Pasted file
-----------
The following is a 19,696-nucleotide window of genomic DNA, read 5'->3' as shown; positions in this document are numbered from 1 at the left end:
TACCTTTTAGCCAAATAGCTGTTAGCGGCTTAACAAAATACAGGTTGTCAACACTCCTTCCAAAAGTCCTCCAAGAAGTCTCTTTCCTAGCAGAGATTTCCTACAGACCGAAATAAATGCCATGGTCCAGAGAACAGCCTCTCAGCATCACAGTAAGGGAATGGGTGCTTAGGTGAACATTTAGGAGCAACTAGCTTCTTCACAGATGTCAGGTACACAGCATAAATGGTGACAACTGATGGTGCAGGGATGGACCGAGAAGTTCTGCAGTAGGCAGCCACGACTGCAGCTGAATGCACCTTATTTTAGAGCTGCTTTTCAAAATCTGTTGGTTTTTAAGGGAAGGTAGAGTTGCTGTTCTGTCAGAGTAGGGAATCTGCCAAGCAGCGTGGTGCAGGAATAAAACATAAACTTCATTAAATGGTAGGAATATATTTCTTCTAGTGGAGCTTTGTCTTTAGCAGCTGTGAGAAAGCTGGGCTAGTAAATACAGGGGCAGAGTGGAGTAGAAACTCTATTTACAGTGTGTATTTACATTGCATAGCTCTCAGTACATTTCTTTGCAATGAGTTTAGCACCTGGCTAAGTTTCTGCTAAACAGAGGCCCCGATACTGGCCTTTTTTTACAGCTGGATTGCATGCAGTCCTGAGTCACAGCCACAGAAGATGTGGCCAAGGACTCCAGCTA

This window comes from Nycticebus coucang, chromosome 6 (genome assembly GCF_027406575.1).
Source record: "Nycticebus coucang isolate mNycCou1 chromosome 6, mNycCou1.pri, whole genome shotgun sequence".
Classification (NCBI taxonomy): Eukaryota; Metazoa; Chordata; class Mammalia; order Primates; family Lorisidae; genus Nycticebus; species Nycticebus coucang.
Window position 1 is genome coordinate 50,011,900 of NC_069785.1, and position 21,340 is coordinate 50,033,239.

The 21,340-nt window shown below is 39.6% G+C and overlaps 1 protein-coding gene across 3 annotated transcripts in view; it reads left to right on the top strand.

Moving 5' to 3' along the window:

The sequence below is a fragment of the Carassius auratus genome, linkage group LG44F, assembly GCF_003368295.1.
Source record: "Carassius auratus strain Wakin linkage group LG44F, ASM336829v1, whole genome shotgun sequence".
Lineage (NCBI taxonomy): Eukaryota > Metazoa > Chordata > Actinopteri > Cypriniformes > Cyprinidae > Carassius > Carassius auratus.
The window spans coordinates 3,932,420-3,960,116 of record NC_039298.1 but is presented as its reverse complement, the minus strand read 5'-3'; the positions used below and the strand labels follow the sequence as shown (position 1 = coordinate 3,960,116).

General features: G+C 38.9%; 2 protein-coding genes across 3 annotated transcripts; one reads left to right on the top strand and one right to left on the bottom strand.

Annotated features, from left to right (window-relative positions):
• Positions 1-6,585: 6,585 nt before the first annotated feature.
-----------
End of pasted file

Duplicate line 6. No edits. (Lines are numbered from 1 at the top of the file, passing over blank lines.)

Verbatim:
Window position 1 is genome coordinate 50,011,900 of NC_069785.1, and position 21,340 is coordinate 50,033,239.